Everything seems to change, but not all changes are improvements. Who cannot love kittens or puppies? Their natural antics bring a smile to everyone. So it is with little boys.
The similarities between kittens, puppies, and Macaulay Culkin are striking. Though perhaps enjoyable, kittens and puppies are not nearly so pleasurable when grown up.
So it is with Macaulay Culkin.
On a cool and cloudy day this past week I watched Macaulay Culkin on the original Home Alone movie.
Short of Ronnie Howard on The Andy Griffith Show, who was a cuter kid? As we sometimes wonder what happens to all that is cute with kittens and puppies when they become mere cats and dogs, what happened to Macaulay Culkin?
For that matter, what happened to Ronnie Howard? Was there a cuter kid in all the Carolinas? Or, Hollywood. Beaver Cleaver had nothing on Opie, folks.
Macaulay Culkin rose to fame in the first Home Alone movie and did well in Home Alone 2, both smash hits for the child star.
Cute, lovable, irreverent, and innocence, all rolled into a childhood package. Just like Opie. And kittens and puppies.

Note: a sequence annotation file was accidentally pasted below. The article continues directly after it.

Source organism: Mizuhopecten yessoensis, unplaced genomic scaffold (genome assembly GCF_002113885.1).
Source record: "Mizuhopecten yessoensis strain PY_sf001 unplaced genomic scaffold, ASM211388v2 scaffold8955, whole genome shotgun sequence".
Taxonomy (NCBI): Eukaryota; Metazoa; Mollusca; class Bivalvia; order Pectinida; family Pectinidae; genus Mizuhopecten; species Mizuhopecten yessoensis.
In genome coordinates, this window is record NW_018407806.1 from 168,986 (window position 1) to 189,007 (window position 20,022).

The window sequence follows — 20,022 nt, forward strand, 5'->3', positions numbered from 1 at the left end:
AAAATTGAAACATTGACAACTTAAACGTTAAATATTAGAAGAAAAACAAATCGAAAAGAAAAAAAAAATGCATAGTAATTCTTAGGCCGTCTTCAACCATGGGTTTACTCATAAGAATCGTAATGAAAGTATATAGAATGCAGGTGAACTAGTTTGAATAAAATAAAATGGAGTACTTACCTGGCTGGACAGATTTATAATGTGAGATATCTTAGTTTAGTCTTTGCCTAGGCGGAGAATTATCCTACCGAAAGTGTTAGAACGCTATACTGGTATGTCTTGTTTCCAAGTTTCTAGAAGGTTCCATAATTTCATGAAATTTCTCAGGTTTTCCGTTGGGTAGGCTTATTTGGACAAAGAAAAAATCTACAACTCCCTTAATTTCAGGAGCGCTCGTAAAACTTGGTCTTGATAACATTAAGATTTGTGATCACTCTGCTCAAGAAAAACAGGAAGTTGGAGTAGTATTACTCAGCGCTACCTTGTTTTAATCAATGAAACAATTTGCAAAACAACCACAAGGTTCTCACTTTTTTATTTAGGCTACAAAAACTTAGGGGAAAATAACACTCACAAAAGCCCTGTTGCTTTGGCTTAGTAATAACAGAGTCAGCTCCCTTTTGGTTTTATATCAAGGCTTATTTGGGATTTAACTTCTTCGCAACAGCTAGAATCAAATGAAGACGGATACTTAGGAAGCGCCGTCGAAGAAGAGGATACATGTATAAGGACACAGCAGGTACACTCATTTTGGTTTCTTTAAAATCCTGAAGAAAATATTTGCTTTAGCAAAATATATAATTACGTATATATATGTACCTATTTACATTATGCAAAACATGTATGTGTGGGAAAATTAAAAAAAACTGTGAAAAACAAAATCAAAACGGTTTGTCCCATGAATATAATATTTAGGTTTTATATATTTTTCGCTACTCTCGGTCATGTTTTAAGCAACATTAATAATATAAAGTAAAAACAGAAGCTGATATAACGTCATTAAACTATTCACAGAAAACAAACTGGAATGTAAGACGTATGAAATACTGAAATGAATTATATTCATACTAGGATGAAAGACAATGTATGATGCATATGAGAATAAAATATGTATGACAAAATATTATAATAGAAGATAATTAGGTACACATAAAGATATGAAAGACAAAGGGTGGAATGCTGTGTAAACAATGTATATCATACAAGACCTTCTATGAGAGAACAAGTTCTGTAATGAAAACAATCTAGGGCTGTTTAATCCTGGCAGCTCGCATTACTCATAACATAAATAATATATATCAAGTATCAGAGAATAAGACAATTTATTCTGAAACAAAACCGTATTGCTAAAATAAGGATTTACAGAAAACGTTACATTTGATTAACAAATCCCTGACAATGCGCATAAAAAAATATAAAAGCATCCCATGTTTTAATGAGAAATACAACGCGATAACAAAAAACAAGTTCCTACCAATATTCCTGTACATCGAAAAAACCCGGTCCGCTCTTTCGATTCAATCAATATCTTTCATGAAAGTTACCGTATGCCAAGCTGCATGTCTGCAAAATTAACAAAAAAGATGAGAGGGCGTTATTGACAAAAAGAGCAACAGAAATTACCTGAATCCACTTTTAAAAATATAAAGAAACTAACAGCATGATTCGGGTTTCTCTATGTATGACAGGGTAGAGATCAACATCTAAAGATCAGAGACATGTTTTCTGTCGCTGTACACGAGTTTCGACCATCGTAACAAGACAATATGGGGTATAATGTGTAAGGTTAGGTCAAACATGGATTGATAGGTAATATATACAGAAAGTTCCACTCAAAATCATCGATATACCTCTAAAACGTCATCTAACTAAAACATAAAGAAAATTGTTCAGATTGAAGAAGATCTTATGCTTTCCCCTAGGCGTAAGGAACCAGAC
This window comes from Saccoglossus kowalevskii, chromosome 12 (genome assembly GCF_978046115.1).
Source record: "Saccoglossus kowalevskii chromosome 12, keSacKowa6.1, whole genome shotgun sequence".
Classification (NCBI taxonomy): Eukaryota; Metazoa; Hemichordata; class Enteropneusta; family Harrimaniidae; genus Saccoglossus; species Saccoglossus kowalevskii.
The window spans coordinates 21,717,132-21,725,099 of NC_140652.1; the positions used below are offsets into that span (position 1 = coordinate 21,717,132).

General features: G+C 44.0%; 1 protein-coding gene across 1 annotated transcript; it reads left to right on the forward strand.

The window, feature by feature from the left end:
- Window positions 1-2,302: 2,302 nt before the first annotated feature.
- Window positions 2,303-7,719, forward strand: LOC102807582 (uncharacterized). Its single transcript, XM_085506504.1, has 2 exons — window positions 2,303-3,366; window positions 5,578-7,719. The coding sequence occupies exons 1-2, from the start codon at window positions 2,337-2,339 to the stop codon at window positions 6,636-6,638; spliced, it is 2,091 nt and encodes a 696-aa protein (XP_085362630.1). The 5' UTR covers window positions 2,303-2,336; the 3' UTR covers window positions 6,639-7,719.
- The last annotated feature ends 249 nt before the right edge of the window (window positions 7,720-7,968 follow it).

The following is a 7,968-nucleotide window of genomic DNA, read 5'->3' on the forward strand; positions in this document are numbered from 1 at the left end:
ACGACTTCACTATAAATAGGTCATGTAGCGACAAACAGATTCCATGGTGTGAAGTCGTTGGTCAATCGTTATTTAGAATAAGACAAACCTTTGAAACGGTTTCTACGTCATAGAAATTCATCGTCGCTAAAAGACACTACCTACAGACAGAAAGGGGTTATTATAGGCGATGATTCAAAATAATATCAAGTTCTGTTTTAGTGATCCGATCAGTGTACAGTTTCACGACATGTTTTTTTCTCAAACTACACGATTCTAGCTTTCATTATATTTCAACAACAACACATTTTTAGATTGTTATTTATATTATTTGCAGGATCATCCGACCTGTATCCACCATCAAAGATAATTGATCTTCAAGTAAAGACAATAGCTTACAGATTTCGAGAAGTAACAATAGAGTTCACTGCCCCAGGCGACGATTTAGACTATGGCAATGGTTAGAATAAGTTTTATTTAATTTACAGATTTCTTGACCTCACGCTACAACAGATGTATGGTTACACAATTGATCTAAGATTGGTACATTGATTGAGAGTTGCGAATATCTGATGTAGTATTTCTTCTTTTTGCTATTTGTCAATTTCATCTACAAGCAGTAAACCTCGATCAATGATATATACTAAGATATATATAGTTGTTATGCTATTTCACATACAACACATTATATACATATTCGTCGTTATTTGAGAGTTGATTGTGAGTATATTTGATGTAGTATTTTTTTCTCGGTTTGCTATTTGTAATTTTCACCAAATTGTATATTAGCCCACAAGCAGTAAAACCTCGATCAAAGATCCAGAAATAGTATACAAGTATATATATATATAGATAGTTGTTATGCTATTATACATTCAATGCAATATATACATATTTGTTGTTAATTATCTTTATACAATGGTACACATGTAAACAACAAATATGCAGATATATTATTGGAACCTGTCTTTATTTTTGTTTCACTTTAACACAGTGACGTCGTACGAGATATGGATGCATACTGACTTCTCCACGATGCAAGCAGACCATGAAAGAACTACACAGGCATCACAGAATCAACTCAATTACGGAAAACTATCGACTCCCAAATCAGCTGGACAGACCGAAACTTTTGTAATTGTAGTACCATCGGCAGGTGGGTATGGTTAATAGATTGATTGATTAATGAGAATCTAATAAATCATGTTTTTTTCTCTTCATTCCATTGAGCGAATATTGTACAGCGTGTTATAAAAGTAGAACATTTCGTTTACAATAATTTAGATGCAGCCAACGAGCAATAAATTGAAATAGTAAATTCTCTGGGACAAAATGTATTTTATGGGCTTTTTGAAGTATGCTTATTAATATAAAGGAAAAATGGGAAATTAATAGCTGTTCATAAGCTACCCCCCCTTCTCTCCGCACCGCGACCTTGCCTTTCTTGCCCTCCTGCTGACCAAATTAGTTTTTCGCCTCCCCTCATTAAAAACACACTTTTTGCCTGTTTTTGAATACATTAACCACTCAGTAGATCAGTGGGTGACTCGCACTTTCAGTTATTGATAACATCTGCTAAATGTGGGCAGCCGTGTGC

Later the same week I saw Macaulay Culkin on some forgettable Hollywood entertainment TV show. Is there a more incestuous industry than TV and movies?
I feel a sense of sadness whenever I see Ron Howard (“Ronnie” is cute when you’re a kid, not cute as an adult trying to produce movies) these days.
He’s worse than a kitten or puppy that’s become a mere cat or dog. Gone is the hair and perpetual innocence of youth, though the Mayberry boyhood grin remains.
Strangely, it’s the same with Macaulay Culkin. He has the same effect on me. These days he looks more like an aging Luke Skywalker than former child star in need of only a hug and a smile.
Still, Culkin’s Home Alone grin remains, a perpetual reminder of youth which belies the adult body infesting his presence. Interestingly enough, that childhood grin is appropriately personified by the legendary Milton Berle who only recently passed away.
I believe it not true about kittens and puppies, but could it be that the essence of a child remains in the adult?
Editor’s Note: Before her death, Tera passed along her personal journal. It is filled with hundreds of comments, essays, observations, and perspectives on every subject matter. As time permits, I will edit and publish select journal entries for Tera Talks—Alexis Kayhill